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Imperial Cuisine of Hue

Dozens of sophisticated dishes fit for an Emperor.

Hue, situated on the banks of the tranquil Perfume River, is one of the most visited Vietnamese cities after Saigon, Hanoi or Danang. Once an important seat of learning and culture, as well as the imperial seat for nearly 150 years, it is slowly being rediscovered. This rather sleepy place is also the very city which once inspired the creation of the most sophisticated Vietnamese cuisine, and took vegetarian cuisine to even greater heights than those reached by masterful Chinese chefs.


Hue traditionally served as a cultural, educational and religious center - it is the site of the country's most important Buddhist monasteries and temples - but from 1802 to 1945 it was also the political capital of Vietnam, under the thirteen emperors of the Nguyen Dynasty. Major tourist attractions such as the Imperial Palace and the emperors' tombs still suggest a time of great affluence. Emperor Tu Duc (1848-1883), for example, whose expansive tomb reflects his once-opulent lifestyle, is said to have demanded that his morning tea be made only from the drops of water collected by his servants from lotus leaves on the lake within the Imperial City.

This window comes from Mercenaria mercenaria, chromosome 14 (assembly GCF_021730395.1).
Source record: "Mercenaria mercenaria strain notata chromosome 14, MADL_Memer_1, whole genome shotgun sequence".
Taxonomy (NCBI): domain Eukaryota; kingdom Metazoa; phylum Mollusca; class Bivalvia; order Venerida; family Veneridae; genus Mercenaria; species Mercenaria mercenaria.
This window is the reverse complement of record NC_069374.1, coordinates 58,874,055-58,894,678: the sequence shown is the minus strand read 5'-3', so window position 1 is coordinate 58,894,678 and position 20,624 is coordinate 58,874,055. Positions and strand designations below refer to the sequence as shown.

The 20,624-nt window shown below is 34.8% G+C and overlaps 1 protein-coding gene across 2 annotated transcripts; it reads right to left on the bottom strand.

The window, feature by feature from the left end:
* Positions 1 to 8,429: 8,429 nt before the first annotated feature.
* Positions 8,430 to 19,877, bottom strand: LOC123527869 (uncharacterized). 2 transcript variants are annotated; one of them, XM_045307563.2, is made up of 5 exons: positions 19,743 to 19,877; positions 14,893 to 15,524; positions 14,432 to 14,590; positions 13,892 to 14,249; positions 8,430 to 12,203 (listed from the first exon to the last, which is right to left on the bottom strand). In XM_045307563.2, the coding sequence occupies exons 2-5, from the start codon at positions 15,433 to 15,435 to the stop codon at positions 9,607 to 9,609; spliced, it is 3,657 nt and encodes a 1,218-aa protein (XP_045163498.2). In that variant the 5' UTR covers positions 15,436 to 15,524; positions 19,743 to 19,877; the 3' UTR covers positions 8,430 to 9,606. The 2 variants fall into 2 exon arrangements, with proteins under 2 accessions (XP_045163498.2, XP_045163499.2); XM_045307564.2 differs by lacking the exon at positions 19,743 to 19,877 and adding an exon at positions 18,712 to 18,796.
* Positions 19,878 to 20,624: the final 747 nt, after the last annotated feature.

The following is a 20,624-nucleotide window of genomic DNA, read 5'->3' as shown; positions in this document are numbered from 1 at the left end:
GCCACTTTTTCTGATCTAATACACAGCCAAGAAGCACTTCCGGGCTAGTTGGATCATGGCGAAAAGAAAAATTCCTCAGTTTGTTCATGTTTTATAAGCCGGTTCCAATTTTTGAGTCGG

A typical imperial banquet today would include perhaps a dozen dishes, such as a beautifully fragrant, peppery chicken soup with lotus seeds (sup ga), crisp, golden brown spring rolls (nem ran), delicate rice flour patties stuffed with minced shrimp (banh Hue), grilled pork in rice paper (thit nuong) served with a tasty peanut sauce, delicious crab claws stuffed with pork (cuaphich hot), and the famous minced shrimp wrapped around sugar cane (cha tom lui mia), known in the south as chao tom. Main dishes might include fish grilled in banana leaf (ca nuong la chuoi), pungent beef in wild betel leaves (bo la lot), rice with vegetables (com Hue), gently sauteed shrimp with mushrooms (tom xao hanh nam), and finally the glutinous rice dessert, which comes in a perfectly formed little box made from banana leaf. Its name literally translates as husband-and-wife cake (phu the).

These dishes are actually variations of those served in other parts of Vietnam, and the ingredients may be simple vegetables, eggs or fish, rather than exotic sea delicacies or the best cuts of meat. What sets these dishes apart is the sophisticated cooking techniques and the presentation.

Due to its size and relatively small population, Hue today is not a culinary mecca compared with Ho Chi Minh City or Hanoi. There is, however, a renewed interest in the cuisine of Hue, and a number of modern Vietnamese chefs have made it their mission to turn the simple art of cooking into something extraordinary, and restore imperial cuisine to its former glory.

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